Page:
>Analyzing the stores' merchandising mix, particularly in the basic grocery categories. Fresh & Easy grocery markets are missing some key brands and items in key categories. In many cases, these missing items are the number one or number two selling items in their respective categories. Additionally, Tesco's Fresh & Easy merchandising executives need to better understand there is a distinctive western U.S. product mix (compared to the Midwest and eastern U.S., for example) in both the basic grocery and specialty grocery segments.
Most of the tops brands in the basic grocery segment are national in scope--but there are some significant western region mixes that every supermarket chain that's successful (Safeway, Ralph's, ect.) in California and Arizona understands. The western U.S. (and even within the western states) product mix is even more significant in the specialty, natural and organic foods' categories.
>Creating more of a sense of place (or putting the "neighborhood" in Fresh & Easy Neighborhood Market) in the Fresh & Easy grocery stores. Tesco has positioned the grocery markets as primary, neighborhood grocery stores. However, the fact is customers are shopping the stores like they shop convenience stores. Rather than doing their primary--or often times even secondary--shopping at Fresh & Easy markets, customers are using the stores more like C-stores. The stores' average-ring or market basket is evidence of this, by the way.
Tesco's Fresh & Easy Neighborhood Market can't make it if the stores only serve tertiary and secondary shoppers. Tesco knows this well based on its positioning and sales targets for the grocery store chain. Rather, the grocery markets have to obtain and retain a significant percentage of primary shoppers in order to generate the sales and profits required to be a financial success.
We've suggested Tesco needs to tweak the format to create a better sense of place in the grocery stores and put the "neighborhood" in Fresh & Easy Neighborhood Market. By doing this, the markets will become more attractive to neighborhood residents and motivate them to spend more time in the stores--and return more often--thus leading to a higher percentage of needed primary shoppers.
As we've written before, we suggest their are two ways to do this. First, Tesco needs to "localize" the grocery stores more. A Fresh & Easy store in a lower-income Los Angeles neighborhood can't look identical to, and offer the exact same merchandising mix as, a Fresh & Easy store in Metro Las Vegas. Rather, the stores need to respect and reflect the given neighborhood's history, culture, practices and ethnic make up far better than they do at present if they are to succeed. Remember: chain grocery stores aren't the same retail business model as chain fast food restaurants. The criteria is different.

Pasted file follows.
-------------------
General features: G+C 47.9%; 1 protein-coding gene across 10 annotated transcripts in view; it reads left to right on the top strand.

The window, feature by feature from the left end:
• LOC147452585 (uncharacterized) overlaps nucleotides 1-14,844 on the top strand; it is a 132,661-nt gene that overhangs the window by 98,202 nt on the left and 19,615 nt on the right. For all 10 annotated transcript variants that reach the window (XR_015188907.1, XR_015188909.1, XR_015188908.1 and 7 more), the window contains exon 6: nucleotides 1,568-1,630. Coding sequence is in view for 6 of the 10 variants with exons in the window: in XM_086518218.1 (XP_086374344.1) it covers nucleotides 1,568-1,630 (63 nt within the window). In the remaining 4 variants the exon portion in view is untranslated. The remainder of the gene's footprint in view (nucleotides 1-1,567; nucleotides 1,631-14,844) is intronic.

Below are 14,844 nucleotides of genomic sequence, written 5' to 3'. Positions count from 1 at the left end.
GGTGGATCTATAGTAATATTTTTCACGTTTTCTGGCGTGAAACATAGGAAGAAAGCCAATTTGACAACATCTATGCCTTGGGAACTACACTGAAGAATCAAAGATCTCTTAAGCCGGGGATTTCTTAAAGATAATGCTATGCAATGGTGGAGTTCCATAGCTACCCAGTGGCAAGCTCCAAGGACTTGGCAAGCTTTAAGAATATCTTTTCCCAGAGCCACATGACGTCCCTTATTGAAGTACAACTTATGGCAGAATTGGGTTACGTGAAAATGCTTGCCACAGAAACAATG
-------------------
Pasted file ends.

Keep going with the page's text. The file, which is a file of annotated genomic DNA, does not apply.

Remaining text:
This "localization" needs to include some individual format adjustments to the stores based on the neighborhoods they are located in, along with "localizing" the product merchandising mix in a number of cases so it better reflects the actual people (potential customers) who live in that respective neighborhood.
Second, we suggest that overall the Fresh & Easy grocery stores are not particularly inviting. In order to get shoppers to linger longer in-store--and thus to buy more--a grocery store needs to give shoppers a sense of place and a compelling reason or two for wanting to stay in it and shop rather than run-in and run-out like is the case--and design--of the C-store format.
One concept we have would be to put what we call a "Fresh & Easy Cafe," in some or all of the stores. This would be a smaller version (respective of the stores small-footprint) of Tesco's popular "Tesco Cafes," which are located in many of the retailer's UK supermarkets.
Further, we've suggested Tesco should think about format innovations or tweaks which would make the Fresh & Easy stores more "neighborhood-centric." By this we mean adding features in the store--perhaps a "UPS Store-like mail center which includes postal and other essential neighborhood-oriented services--and similar neighborhood basics which drive local residents to the stores, as well as enhancing the grocery markets' overall sense of place to the shoppers and potential shoppers. "It's my neighborhood store in my neighborhood, for example."
There are a few more format changes, as well as merchandising, marketing and positioning fixes which we believe in our analysis would help put Tesco's Fresh & Easy Neighborhood market grocery stores on better sales performance footing. But, that's a good start for now.